A strong rebound from the Covid-19 recession should push Fed Chairman Jerome Powell and his colleagues to hike interest rates in 2023. However, this won't show up in their forecasts for this week, according to a survey.
Economists polled by Bloomberg News see two quarter point increases in 2023. But they also expect the Fed's own forecast, which will be published at 2 p.m. at the same time as its policy statement. Washington on Wednesday will show the median of the Fed's official projection rates, which will be held near zero year-round.
Such an outcome would be in line with the Fed's December projections, despite the fact that U.S. lawmakers have since endorsed nearly $ 3 trillion in fiscal stimulus, including $ 1.9 trillion that President Joe Biden put into law Thursday which, along with the acceleration of vaccinations, improves the economic outlook.
"The Fed is now examining the unknown as a powerful trio of massive fiscal stimulus, financial support and pent-up demand that is affecting an economy unleashed by the widespread use of vaccines," said Point Loma economist Lynn Reaser Nazarene University in a poll.
The Federal Open Market Committee will almost certainly keep rates near zero and commit to resuming its asset purchases at its second meeting of the year at the current monthly pace of $ 120 billion.
Powell has repeatedly stressed that the US labor market is far from the Fed's goal of full employment, so it is too early to discuss ending Fed support as the world marks the one-year anniversary of the pandemic.
Even so, three-quarters of economists predict that the central bank will have to hike rates by the end of 2023, with the middle respondent forecasting a tightening of around 50 basis points. In contrast, the median in Bloomberg's December survey had no change in rates through 2024 or later.
“While economic forecasts will change, we don't expect interest rate expectations to move much at all. While some points on the scatter plot may drift higher, we expect the middle of the committee to hold the line so as not to acknowledge a change in the exit timeline, "said economist Carl Riccadonna.
The committee, which produces its first quarterly economic forecast for the year, will revise its estimates for growth in 2021 and raise the rate of inflation, without, according to the 41 economists, preferring to wind up asset purchases or rate hikes, which occur from March 5-10 were interviewed.
The closely watched forecasts of the Fed assume that gross domestic product will rise 5.8% in 2021, according to the poll in the Fed's December forecast of 4.2%. Inflation is a little higher than it was three months ago. The unemployment rate fell to 5.0% at the end of the year, just like in the December forecasts.
The FOMC is expected to continue forecasting near zero interest rates through 2023, though that's a tight call. A third of the economists surveyed are looking for an average Fed forecast of higher interest rates by then.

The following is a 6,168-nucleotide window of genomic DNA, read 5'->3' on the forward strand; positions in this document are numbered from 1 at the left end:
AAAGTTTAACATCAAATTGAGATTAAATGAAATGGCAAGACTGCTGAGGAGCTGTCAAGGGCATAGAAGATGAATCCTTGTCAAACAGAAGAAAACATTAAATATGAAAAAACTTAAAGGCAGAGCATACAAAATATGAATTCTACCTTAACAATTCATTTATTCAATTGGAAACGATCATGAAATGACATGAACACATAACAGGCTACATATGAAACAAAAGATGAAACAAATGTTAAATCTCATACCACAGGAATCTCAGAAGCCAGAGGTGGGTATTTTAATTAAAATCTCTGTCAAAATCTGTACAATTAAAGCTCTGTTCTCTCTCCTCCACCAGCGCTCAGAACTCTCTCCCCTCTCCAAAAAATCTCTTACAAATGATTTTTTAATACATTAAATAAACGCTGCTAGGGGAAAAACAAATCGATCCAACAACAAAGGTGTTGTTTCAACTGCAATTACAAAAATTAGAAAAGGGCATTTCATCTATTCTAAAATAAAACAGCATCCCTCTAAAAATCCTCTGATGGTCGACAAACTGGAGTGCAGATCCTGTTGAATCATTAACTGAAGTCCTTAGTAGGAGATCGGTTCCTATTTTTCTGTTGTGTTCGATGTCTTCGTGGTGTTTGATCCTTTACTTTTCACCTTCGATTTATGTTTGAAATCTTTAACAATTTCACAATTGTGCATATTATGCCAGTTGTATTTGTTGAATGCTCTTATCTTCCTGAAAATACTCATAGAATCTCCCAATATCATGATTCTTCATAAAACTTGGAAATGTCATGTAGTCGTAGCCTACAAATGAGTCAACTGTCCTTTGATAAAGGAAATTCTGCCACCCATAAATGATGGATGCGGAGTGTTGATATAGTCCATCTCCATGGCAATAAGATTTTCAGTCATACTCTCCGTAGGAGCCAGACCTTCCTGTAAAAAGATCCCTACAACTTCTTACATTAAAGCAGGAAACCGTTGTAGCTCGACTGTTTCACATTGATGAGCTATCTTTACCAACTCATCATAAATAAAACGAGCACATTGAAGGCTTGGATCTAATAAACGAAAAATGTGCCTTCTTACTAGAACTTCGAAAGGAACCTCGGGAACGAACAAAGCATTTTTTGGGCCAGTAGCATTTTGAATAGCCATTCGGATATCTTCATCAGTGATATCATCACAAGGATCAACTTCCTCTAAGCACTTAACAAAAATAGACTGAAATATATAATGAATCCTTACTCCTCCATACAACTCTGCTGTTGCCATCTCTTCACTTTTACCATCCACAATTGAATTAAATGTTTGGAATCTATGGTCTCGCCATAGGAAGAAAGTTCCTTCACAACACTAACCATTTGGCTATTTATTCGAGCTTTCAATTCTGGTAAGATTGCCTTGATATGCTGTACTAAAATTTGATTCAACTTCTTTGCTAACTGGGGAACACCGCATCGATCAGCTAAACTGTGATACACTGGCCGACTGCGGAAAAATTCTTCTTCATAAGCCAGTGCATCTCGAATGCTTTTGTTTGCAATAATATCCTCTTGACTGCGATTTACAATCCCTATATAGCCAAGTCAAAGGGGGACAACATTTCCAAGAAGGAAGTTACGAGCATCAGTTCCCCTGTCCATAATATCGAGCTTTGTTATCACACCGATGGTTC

In December, an official posted a quarter point increase in 2022, with five experiencing hikes in 2023.
"A forecast of rising interest rates seems very unlikely when we are just discussing how much inflation will rise, how long and how much the unemployment rate will fall," said Nathaniel Karp, chief economist at BBVA in the USA. "The Fed needs to see it, feel it, not just dream about it."
A sharp spike in US Treasury bond yields last month as economic growth forecasts revived caught the central bank's attention. Powell and others have attributed the increases to the improving outlook, saying they don't seem troubling.
The FOMC is unlikely to highlight the risk of tightening financial conditions in its statement or step up its forecast for interest rates or bond purchases, the survey said.
The committee has pledged to continue the current pace of asset purchases until "significant further progress" is made on employment and the 2% inflation target.
"The FOMC will remain on hold for the time being with no significant changes to the statement, timing of the rate hike or inflation forecast at this meeting," said Scott Anderson, chief economist at Bank of the West. in a survey response.
When to rejuvenate
Powell has stated that the economy is nowhere near the progress it needs to trigger a bond buying postponement and that it will signal taper early on. According to a narrow majority of economists, this will not be observed until 2022.
Most of the economists surveyed also do not expect any short-term changes, such as a shift towards buying long-term government bonds. It would be even less likely to change the mix of Treasury and mortgage-backed securities or to set a numerical target for Treasury returns known as yield curve control.
Powell's current term as chairman is expected to end next February. His extremely accommodative policies could earn him a second stint, according to economists. About three-quarters expect him to continue his work, which is roughly the same as in the previous survey.
The central bank has occasionally made a technical change to its excess reserve interest rate that would not affect monetary policy. Most economists, however, do not expect any change in March.